Cheesecake recipes are a dime a dozen on the keto diet. They’re the perfect low carb, high fat food – being comprised primarily of delicious cream cheese – so they’re a common go-to for a keto-friendly dessert. However, most of the cheesecake recipes I’ve tried have seemed a little… off. They had a funky texture or you could taste the fake sugars in them. And let’s not even get started on no-bake or jello cheesecakes… I am a cheesecake connoisseur over here, and if you’re going to take the time to make a cheesecake, it needs to be a big and dense New York-style concoction.
Growing up, I was inundated with desserts in my family. My Gran-Gran, Meemaw, mom, and a veritable slew of aunts and great-aunts can cook almost anything. But the one thing that no one in my family had perfected was cheesecake. So a few years ago, when my Mom asked for one for her birthday, I set out to become the lone cheesecake cook.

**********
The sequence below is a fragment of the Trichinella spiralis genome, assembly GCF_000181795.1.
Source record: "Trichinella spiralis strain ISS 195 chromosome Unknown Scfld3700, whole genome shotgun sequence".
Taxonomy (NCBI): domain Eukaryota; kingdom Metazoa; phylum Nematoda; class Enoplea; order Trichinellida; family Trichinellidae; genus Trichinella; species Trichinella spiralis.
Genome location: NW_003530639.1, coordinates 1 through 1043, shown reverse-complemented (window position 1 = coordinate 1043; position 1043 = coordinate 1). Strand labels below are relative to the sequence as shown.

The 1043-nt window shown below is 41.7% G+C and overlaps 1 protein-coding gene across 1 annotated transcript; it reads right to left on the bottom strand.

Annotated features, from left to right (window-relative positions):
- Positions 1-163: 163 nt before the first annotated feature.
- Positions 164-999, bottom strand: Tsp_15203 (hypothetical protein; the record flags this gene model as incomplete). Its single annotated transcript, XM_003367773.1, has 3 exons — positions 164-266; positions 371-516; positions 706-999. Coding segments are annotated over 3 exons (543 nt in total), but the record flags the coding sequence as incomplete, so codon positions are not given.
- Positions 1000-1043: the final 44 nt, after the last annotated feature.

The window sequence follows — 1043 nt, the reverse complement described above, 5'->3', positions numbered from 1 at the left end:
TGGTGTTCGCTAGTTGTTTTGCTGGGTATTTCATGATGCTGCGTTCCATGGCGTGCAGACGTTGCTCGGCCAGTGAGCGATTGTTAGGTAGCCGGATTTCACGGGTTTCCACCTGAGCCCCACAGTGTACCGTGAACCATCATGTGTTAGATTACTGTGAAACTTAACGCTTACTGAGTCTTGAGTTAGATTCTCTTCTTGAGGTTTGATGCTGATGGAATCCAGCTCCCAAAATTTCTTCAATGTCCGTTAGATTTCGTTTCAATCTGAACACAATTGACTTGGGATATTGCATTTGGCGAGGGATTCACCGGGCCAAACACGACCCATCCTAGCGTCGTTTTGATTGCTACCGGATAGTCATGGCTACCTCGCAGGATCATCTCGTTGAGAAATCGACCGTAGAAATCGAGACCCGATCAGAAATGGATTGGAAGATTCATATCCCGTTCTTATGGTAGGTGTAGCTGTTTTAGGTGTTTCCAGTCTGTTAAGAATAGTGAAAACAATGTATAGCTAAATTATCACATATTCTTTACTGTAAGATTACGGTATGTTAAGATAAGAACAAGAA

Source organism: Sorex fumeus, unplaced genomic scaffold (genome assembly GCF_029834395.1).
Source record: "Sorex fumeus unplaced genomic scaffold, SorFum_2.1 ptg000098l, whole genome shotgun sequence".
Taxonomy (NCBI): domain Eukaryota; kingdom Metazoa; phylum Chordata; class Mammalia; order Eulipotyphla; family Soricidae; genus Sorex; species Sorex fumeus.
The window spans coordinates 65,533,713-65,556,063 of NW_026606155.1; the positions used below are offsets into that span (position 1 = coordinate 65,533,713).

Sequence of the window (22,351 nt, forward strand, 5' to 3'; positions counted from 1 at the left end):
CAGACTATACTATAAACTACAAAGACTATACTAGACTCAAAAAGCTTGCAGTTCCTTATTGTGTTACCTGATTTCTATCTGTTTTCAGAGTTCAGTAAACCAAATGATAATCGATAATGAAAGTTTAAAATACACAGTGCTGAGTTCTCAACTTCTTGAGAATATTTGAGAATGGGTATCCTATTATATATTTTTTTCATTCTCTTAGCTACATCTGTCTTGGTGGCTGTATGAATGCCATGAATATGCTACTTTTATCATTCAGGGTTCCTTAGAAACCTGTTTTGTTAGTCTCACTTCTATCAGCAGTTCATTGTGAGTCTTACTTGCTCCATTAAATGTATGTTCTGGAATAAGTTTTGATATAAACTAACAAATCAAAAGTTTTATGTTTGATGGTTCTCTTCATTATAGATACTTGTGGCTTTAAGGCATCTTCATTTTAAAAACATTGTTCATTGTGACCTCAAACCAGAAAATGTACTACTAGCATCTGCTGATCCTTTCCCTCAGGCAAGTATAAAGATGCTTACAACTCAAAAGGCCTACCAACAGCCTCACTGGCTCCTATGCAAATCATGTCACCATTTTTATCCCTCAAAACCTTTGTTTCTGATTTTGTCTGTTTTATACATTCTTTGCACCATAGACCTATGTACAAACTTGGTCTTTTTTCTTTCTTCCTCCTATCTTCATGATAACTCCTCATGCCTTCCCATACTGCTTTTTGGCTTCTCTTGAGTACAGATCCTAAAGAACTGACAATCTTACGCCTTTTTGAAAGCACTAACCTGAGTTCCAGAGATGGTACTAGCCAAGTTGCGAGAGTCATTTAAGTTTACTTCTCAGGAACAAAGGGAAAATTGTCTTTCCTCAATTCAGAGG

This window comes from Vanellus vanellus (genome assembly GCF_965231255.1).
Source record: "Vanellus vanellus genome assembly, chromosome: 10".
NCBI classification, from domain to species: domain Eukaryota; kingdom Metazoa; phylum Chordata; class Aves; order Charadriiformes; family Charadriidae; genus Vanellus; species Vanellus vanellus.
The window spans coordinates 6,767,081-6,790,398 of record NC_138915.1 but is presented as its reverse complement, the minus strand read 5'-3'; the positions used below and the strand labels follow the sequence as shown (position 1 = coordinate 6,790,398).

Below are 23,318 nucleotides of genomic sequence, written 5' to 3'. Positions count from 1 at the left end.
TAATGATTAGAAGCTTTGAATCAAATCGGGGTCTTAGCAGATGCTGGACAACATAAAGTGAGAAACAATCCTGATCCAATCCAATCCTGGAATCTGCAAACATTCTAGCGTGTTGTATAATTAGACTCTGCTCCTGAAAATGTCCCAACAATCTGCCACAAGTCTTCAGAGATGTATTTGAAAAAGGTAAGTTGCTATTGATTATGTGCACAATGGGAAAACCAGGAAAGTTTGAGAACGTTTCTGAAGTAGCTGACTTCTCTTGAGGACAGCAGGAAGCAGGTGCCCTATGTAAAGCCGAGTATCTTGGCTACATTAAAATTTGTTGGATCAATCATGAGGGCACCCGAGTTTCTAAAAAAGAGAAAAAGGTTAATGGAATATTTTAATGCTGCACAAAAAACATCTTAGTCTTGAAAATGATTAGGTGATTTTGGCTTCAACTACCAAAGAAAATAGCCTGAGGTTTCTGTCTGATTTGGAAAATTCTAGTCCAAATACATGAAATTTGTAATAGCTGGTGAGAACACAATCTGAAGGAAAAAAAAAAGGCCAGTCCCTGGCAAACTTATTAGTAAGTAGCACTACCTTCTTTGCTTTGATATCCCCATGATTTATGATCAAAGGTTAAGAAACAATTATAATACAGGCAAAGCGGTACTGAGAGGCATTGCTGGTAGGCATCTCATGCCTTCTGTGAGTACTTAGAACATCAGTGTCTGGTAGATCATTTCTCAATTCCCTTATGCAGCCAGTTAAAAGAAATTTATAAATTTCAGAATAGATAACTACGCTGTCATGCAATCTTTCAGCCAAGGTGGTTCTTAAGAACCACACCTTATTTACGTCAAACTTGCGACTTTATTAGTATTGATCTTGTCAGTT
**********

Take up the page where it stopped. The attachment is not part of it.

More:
Let’s just say we ate a lot of cheesecake in the week leading up to her birthday, and I hadn’t really felt like making it since.
But I had totally perfected it.
And so last week, when I began to think of what I could bake to take to our end-of-the-project bash at work and/or Easter with the family, my thoughts returned to that perfect, New York-style cheesecake. I dug up that original recipe and realized that I could alter it quite easily to fit low carb parameters. But would it taste the same, and would it have that same dense and creamy texture?
Spoiler alert: it does.
Allow me to go ahead and apologize for the pictures. I may have gotten a little… overzealous… with the whipped cream (as my cousin said, “playing Cheesecake Factory is my favorite game!”). It was also dark and dreary and the lighting is meh. But whatever. Just hone in on that sweet, cold and creamy cake paired with those delectable, juicy and ripe red strawberries… and the mountains of whipped cream. But I digress.
For the crust,
- 1/2c almond flour
- 1/2c golden flaxmeal
- 1/2c pecan pieces
- 4T coconut oil
- cinnamon to taste
- Splenda or sweetener to taste
For the filling,
- 4 8oz packages of cream cheese
- 1c sour cream
- 4 eggs